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Re: possible dev branch regression - xfstest 285/1k

To: Dave Chinner <david@xxxxxxxxxxxxx>
Subject: Re: possible dev branch regression - xfstest 285/1k
From: Theodore Ts'o <tytso@xxxxxxx>
Date: Mon, 18 Mar 2013 21:40:14 -0400
Cc: Ben Myers <bpm@xxxxxxx>, Eric Sandeen <sandeen@xxxxxxxxxx>, xfs-oss <xfs@xxxxxxxxxxx>, linux-ext4@xxxxxxxxxxxxxxx, Eric Whitney <enwlinux@xxxxxxxxx>
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In-reply-to: <20130318231233.GQ6369@dastard>
References: <20130315222818.GA16100@wallace> <20130316150923.GA18589@xxxxxxxxx> <20130317030648.GA14225@xxxxxxxxx> <51473C8B.5070509@xxxxxxxxxx> <20130318170927.GA5639@xxxxxxxxx> <51475043.4010505@xxxxxxxxxx> <20130318204133.GE22182@xxxxxxx> <20130318231233.GQ6369@dastard>
User-agent: Mutt/1.5.21 (2010-09-15)
On Tue, Mar 19, 2013 at 10:12:33AM +1100, Dave Chinner wrote:
> I know that Ted has already asked "what is an extent", but that's
> also missing the point. An extent is defined, just like for on-disk
> extent records, as a region of a file that is both logically and
> physically contiguous. From that, a fragmented file is a file that
> is logically contiguous but physically disjointed, and a sparse file
> is one that is logically disjointed. i.e. it is the relationship
> between extents that defines "sparse" and "fragmented", not the
> definition of an extent itself.

Dave --- I think we're talking about two different tests.  This
particular test is xfstest #285.

The test in question is subtest #8, which preallocates a 4MB file, and
then writes a block filled with 'a' which is sized to the file system
block size, at offset 10*fs_block_size.  It then checks to make sure
SEEK_HOLE and SEEK_DATA is what it expects.

This is why opportunistic hole filling (to avoid unnecessary expansion
of the extent tree) is making a difference here.

The problem with filesystem specific output is that the output is
different depending on the blocksize.  The test is also determining
what's considered good or not as hard-coded logic in
src/seek_sanity_test.c.  So there's no fs-specific output at all in
xfstest #285.

> Looking at the test itself, then.  The backwards synchronous write
> trick that is used by 218?  That's an underhanded trick to make XFS
> create a fragmented file. We are not testing that the defragmenter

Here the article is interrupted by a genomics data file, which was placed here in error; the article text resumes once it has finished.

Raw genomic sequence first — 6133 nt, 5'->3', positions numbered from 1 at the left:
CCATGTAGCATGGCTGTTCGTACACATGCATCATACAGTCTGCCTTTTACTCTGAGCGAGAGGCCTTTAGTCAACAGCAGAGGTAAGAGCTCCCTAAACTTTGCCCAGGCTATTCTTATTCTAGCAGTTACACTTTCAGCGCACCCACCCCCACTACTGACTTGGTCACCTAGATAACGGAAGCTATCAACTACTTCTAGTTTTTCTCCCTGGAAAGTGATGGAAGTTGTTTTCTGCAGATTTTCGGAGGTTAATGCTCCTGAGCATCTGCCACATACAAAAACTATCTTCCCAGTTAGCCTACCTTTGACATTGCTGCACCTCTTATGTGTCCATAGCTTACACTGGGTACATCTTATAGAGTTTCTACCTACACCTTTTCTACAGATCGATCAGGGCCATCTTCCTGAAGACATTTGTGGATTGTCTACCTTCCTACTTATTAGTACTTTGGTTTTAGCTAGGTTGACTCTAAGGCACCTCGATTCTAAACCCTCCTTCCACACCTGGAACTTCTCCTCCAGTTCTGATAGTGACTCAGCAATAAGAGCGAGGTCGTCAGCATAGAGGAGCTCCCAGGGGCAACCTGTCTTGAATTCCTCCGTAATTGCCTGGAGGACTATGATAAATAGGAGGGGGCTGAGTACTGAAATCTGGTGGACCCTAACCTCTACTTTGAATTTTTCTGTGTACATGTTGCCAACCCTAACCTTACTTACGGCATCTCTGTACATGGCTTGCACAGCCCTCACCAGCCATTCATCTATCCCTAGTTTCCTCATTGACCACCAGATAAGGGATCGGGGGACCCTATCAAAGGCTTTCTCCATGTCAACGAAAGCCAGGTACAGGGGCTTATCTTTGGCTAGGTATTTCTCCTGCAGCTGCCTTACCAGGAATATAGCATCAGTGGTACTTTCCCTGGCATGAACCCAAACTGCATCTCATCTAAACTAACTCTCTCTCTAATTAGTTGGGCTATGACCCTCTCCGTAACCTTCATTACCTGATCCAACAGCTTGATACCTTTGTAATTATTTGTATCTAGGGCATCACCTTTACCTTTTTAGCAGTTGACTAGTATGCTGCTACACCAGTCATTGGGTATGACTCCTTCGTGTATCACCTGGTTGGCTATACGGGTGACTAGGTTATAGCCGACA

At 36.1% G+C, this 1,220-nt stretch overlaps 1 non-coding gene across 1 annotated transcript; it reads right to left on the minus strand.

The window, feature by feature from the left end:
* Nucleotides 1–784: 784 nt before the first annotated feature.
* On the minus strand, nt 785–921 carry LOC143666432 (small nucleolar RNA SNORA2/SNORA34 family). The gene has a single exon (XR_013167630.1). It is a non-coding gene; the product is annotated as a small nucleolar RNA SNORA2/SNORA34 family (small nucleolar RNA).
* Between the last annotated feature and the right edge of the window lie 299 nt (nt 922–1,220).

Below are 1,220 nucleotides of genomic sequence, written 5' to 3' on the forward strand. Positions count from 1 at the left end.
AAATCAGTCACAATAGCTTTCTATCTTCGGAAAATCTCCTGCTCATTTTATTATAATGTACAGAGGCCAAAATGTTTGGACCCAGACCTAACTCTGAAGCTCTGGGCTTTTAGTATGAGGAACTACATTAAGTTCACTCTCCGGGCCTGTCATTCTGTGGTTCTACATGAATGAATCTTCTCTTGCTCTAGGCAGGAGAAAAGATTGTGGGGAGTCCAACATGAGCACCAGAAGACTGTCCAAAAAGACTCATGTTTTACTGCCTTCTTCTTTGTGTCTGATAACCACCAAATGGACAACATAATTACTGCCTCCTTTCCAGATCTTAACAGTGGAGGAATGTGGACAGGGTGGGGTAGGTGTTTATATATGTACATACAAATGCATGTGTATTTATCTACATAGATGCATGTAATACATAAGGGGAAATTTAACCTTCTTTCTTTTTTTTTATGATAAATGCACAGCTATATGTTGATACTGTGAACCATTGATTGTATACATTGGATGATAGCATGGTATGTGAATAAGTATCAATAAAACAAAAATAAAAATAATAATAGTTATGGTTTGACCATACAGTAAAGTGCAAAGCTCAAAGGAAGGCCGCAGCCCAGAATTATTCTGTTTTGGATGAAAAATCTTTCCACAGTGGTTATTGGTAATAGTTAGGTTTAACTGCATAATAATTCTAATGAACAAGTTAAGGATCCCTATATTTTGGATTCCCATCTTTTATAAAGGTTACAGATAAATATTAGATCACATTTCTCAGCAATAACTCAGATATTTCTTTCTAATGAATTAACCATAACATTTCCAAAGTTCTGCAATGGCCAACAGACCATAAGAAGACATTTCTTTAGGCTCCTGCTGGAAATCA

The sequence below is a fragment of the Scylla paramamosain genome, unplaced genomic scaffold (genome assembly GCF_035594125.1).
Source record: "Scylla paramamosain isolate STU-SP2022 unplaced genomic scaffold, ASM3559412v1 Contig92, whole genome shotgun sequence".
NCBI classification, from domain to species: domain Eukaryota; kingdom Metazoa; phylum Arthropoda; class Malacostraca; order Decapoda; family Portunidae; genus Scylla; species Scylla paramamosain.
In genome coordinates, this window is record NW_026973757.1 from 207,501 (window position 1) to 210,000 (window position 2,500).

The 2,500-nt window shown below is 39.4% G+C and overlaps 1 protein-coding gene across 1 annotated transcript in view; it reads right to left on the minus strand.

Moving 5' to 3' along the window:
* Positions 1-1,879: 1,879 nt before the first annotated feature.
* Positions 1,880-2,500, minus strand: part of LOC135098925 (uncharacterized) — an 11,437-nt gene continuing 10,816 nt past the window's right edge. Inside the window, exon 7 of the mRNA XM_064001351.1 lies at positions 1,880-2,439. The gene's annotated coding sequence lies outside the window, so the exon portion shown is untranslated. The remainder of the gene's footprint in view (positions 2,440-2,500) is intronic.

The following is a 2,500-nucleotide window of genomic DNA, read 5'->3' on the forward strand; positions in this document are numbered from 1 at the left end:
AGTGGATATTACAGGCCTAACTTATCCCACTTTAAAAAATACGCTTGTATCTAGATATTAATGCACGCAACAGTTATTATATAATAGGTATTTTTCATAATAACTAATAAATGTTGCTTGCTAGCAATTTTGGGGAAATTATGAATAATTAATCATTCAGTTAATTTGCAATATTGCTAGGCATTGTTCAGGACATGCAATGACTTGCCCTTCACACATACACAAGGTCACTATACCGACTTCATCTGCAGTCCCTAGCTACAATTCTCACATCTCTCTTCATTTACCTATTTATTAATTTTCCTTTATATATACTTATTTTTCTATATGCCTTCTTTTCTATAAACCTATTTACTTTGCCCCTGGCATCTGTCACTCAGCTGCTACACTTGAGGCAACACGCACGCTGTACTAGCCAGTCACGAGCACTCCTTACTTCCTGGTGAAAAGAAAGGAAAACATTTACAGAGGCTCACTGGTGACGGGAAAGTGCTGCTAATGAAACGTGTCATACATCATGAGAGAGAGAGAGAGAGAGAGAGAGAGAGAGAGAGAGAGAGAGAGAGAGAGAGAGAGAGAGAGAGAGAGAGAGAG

> knows that it's a backwards written file - we are testing that it
> sees the file as logically contiguous and physically disjointed, and
> then defragments it successfully.

What I was saying --- in the other mail thread --- is that it's open
to question whether a file which is being written via a random-write
pattern, resulting in a physically contiguous, but not contiguous from
a logical block number point of view, is worth defragging or not.  It
all depends on whether the file is likely to be read sequentially in
the future, or whether it will continue to be accessed via a random
access pattern.  In the latter case, it might not be worth defragging
the file.

In fact, I tend to agree with the argument we might as well attempt to
make the file logically contiguous so that it's efficient to read the
file sequentially.  But the people at Fujitsu who wrote the algorithms
in e2defrag had gone out of their way to detect this case and avoid
defragging the file so long as the physical blocks in use were
contiguous --- and I believe that's also a valid design decision.

Depending on how we resolve this particular design question, we can
then decide whether we need to make test #218 fs specific or not.
There was no thought design choics made by ext4 should drive changes
in how the defragger works in xfs or btrfs, or vice versa.

So I was looking for discussion by the ext4 developers; I was not
requesting any changes from the XFS developers with respect to test
#218.  (Not yet; and perhaps not ever.)

Regards,

                                                - Ted

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